Also, there are many examples of "miraculous" occurrences in modern settings that are well documented, but ignored or unknown by nonbelievers. If you don't think any of them are credible, take it upon yourself to talk to a number of medical doctors (especially ER) and ask how many have seen things that they contradict everything they know about medicine; the likelihood of finding something that has yet to be explained by science is pretty high in any population of doctors or emergency workers.

Comment Re:Compilers drive usage (Score 1) 336

We've already seen micro projectors built into devices this small for video output and projecting virtual keyboards on a flat surface. Using Kinnect-style algorithms, one could use the phones camera for tracking fingers moving over a keyboard printed on a sheet of paper

As far as near-future devices are concerned, I'm sure there is a large market out their for sunglasses that incorporate displays (private viewing, 3D graphics, augmented reality, etc.) or input devices possible with current technology or that currently have a small specialized market (e.g. ring for tracking finger motion, eyeball trackers, implanted neural interfaces, etc).


Submission + - Microsoft Expression Crippled by Y2K7 Bug

An anonymous reader writes: Anyone know of any other apps suffering Y2K7 bugs? A Microsoft preview of its Expression Design software keeled over dead when the clock hit 1/1/07, CRN reports.
It's funny.  Laugh.

Submission + - This Chistmas I...

GrumpySimon writes: "This Christmas I...
1) ate too much turkey
2) drank too much eggnog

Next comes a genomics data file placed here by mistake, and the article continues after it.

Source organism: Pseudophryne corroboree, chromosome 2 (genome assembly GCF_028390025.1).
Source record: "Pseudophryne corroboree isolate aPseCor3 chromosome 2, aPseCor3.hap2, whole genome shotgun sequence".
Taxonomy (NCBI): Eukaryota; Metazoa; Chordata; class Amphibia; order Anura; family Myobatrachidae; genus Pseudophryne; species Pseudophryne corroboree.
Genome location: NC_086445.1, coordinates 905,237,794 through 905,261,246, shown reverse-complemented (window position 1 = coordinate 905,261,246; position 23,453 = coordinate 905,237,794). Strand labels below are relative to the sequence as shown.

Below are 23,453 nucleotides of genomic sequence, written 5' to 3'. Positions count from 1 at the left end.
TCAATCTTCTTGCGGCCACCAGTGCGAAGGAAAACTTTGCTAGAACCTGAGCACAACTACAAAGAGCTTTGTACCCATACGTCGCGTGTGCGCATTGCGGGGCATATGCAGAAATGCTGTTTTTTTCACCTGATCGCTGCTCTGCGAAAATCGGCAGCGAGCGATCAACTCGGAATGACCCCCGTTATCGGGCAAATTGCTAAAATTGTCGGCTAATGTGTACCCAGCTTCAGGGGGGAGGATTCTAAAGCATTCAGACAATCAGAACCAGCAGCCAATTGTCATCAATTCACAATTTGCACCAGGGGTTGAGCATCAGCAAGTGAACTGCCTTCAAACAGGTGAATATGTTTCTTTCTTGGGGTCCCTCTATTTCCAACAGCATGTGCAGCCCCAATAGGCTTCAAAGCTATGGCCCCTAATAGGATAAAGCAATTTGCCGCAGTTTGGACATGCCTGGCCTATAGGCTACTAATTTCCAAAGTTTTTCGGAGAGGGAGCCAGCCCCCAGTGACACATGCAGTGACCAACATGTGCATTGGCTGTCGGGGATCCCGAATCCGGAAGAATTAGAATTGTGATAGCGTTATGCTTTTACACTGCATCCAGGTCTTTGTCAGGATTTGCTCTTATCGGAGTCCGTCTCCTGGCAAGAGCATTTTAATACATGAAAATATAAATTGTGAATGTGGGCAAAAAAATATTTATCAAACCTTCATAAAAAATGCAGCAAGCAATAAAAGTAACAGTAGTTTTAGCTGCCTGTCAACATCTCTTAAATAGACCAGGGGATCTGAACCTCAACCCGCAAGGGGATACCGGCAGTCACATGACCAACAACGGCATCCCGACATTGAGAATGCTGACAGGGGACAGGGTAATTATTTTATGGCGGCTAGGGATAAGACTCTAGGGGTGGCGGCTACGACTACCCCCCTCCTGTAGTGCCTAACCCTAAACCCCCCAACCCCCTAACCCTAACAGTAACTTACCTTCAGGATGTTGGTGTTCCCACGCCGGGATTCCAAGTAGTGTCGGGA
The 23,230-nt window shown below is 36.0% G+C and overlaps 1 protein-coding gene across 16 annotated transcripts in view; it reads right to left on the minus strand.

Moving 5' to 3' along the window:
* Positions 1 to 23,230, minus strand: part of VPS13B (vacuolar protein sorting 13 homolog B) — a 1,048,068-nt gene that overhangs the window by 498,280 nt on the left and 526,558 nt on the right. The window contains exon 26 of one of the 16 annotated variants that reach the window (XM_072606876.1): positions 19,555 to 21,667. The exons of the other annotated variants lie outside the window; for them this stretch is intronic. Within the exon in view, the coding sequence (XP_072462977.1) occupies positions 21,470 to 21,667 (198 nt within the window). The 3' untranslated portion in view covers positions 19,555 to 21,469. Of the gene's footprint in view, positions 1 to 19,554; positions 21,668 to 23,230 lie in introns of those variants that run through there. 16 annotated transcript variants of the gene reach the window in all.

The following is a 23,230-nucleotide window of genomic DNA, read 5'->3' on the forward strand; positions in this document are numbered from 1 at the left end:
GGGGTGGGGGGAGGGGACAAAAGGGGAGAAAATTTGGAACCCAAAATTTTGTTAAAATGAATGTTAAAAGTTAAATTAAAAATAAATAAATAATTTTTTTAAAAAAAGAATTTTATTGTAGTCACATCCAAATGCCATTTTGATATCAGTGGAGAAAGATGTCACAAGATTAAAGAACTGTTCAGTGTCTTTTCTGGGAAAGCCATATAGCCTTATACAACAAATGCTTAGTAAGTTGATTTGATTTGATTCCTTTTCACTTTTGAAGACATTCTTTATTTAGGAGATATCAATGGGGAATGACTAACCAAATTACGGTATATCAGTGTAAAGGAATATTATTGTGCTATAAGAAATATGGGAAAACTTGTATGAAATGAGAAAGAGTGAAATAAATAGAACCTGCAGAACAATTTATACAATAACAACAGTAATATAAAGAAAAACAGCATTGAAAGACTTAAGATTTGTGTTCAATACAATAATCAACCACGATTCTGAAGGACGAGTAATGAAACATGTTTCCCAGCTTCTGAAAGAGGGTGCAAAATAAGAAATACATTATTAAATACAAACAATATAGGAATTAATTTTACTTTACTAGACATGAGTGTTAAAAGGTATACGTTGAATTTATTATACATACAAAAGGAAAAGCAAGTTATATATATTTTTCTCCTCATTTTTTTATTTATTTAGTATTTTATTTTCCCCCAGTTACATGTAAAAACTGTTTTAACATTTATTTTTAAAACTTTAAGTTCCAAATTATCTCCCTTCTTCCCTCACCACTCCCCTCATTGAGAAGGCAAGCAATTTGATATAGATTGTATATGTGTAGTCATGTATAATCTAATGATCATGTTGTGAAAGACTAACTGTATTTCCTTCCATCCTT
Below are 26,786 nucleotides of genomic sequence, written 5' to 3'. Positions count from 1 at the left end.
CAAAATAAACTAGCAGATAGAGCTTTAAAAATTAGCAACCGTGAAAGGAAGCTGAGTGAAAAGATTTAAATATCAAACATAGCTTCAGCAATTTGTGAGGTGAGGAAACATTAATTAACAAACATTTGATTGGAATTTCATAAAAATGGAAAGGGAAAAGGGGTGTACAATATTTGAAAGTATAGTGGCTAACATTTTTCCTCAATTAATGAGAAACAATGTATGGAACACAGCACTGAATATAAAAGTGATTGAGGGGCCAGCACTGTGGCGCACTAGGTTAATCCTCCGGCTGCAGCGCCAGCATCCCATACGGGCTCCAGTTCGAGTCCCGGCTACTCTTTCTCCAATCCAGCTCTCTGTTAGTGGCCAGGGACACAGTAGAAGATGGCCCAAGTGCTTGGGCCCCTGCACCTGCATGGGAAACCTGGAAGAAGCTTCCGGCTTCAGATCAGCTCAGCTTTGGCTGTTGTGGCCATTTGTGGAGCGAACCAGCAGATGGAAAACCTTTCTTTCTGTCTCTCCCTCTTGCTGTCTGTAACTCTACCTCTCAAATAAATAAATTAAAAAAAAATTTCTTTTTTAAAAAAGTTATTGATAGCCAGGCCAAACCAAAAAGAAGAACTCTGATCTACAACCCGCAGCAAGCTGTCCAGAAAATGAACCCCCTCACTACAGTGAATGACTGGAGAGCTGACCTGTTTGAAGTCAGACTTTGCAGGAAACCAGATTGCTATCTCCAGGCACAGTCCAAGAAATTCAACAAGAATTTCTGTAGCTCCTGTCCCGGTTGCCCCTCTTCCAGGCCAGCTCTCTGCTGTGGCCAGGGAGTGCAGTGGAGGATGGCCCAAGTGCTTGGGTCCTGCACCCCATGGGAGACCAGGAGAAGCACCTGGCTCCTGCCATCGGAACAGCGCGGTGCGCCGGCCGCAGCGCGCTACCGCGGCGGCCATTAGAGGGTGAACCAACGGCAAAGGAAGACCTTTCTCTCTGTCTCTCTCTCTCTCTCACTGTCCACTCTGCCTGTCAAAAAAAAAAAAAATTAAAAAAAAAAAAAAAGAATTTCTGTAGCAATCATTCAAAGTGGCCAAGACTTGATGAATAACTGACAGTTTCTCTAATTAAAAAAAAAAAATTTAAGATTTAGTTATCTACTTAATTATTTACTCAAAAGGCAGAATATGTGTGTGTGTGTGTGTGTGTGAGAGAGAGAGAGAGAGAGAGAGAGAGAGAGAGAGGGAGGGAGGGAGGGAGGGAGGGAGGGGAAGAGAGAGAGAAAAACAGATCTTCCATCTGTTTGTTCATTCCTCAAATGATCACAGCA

3) heard too many carols
4) spent too much time with the family
5) watched It's a Wonderful Life repeatedly
6) asked Santa for Cowboy Neal
7) all of the above"

Submission + - AmigaOS 4.0 released

tmk writes: "After five years Hyperion announces the avaiability of AmigaOS 4.0:
Amiga OS 4.0 is the most stable, modern and feature-rich incarnation to date of the multi-media centric operating system launched by Commodore Business Machines (CBM) in 1985 with which it still retains a high degree of compatibility.
But there is a snag: the new OS supports only the AmigaOne, which is not available anymore. According to Hyperion the new hardware platform will be announced by third parties early 2007."
User Journal

Journal Journal: Ask slashdot: are the ancient pyramids of Bosnia real?

The Register reports through an expert interview that the so-called Bosnian pyramids may in fact be a natural phenomenon. The photographs of the excavation appear to tell a different story, especially the incredibly artifical-looking surface stone tiling. So are these real man-made pyramids, or are they naturally occurring river rock that happened to shatter into a pattern that looks just like


Submission + - Nano organisms found in minds:new phyla of archaea

An anonymous reader writes:
"For 11 years, Jill Banfield at the University of California, Berkeley, has collected and studied the microbes that slime the floors of mines and convert iron to acid, a common source of stream pollution around the world. Imagine her surprise, then, when research scientist Brett Baker discovered three new microbes living amidst the bacteria she thought she knew well. All three were so small — the size of large viruses — as to be virtually invisible under a microscope, and belonged to a totally new phylum of Archaea, microorganisms that have been around for billions of years. What made Baker's find possible was shotgun sequencing, a technique developed... to sequence the human genome in record time."

From PhysOrg.